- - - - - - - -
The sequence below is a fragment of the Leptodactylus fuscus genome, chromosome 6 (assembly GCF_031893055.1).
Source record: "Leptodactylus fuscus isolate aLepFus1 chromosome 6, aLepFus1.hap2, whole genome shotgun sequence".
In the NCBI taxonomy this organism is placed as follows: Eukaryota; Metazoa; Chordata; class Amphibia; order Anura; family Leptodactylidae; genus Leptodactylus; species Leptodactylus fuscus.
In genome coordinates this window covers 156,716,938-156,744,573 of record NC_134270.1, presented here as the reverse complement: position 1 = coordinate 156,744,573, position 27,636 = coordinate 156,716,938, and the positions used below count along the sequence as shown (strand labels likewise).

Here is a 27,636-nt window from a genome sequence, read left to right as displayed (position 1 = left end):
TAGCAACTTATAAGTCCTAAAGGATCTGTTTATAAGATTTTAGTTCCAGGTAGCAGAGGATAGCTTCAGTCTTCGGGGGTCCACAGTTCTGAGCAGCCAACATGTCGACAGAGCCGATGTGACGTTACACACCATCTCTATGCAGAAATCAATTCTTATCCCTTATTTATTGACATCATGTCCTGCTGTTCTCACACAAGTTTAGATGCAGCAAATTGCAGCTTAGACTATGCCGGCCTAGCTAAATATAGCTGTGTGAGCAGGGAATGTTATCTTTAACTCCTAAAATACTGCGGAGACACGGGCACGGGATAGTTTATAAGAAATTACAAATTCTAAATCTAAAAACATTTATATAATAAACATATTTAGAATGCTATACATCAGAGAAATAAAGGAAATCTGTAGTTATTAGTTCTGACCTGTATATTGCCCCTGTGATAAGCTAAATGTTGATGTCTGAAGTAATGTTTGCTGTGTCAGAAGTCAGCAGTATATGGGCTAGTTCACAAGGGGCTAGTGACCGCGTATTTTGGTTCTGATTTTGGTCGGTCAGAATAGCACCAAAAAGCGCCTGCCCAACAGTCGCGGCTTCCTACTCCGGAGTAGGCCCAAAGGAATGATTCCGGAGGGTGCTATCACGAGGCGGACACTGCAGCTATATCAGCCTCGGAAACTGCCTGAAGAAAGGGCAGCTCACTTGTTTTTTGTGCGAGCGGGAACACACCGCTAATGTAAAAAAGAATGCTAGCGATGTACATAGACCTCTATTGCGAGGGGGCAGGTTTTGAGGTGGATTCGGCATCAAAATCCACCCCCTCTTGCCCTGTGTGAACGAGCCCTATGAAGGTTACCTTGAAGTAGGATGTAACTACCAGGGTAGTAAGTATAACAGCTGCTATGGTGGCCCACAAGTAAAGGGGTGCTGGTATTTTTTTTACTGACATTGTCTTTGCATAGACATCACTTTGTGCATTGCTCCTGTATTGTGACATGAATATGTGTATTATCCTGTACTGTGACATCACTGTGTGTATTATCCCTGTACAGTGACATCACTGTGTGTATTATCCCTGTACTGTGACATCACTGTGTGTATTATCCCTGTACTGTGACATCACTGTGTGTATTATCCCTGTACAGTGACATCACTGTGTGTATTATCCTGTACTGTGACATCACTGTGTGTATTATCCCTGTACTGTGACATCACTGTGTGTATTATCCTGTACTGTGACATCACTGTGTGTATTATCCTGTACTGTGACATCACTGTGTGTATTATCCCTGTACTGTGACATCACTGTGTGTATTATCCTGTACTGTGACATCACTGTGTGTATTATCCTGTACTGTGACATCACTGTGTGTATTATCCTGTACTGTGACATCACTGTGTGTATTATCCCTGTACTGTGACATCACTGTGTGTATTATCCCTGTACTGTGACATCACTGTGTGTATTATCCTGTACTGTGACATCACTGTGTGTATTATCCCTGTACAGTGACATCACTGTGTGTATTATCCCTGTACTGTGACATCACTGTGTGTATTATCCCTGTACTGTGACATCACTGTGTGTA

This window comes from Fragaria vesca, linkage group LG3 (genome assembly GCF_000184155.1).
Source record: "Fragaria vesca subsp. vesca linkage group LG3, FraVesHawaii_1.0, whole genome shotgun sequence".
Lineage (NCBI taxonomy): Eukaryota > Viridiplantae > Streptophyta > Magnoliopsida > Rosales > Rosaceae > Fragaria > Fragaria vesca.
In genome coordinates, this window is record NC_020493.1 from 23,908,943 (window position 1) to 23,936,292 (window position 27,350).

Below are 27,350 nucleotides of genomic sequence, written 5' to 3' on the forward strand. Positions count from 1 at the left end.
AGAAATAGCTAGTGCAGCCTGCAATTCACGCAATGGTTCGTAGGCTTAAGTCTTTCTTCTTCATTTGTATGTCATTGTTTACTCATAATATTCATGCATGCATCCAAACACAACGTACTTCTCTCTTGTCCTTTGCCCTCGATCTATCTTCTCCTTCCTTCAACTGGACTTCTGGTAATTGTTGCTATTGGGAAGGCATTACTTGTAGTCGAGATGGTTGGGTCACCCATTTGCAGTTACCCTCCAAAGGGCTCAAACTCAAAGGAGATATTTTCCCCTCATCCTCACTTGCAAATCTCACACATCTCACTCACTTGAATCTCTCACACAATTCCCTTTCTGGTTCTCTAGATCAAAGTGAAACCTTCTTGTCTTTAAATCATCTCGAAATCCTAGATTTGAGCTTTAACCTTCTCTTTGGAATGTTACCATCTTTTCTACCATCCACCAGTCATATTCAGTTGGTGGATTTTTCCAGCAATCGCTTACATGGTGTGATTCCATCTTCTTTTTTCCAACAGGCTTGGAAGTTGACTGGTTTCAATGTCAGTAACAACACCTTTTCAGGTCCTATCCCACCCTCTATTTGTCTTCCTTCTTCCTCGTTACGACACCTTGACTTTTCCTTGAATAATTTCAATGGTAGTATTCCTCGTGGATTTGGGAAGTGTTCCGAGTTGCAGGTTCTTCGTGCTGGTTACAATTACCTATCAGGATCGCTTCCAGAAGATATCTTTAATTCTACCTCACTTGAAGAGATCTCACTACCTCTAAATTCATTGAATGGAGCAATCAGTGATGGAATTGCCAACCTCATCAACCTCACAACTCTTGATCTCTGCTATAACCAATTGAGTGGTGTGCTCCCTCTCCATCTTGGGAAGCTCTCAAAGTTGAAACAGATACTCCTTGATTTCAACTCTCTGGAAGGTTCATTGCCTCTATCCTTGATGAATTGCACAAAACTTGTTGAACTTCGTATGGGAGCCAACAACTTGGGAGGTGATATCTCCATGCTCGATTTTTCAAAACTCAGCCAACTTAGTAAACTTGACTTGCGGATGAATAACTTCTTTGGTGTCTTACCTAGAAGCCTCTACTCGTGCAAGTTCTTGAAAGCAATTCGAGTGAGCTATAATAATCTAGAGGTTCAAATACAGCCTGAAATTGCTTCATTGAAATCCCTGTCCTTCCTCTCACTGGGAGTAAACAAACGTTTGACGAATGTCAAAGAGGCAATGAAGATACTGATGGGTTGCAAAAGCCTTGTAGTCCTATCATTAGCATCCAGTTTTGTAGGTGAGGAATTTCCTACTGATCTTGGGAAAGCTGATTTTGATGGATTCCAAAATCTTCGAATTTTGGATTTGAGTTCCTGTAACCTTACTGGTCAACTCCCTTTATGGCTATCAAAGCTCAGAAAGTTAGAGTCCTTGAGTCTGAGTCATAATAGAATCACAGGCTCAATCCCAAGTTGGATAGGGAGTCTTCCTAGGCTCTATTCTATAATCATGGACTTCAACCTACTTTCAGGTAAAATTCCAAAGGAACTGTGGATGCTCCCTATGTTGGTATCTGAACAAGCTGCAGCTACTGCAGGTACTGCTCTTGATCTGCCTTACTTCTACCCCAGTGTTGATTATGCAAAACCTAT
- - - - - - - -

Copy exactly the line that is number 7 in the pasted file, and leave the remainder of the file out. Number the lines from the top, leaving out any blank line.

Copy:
This window comes from Fragaria vesca, linkage group LG3 (genome assembly GCF_000184155.1).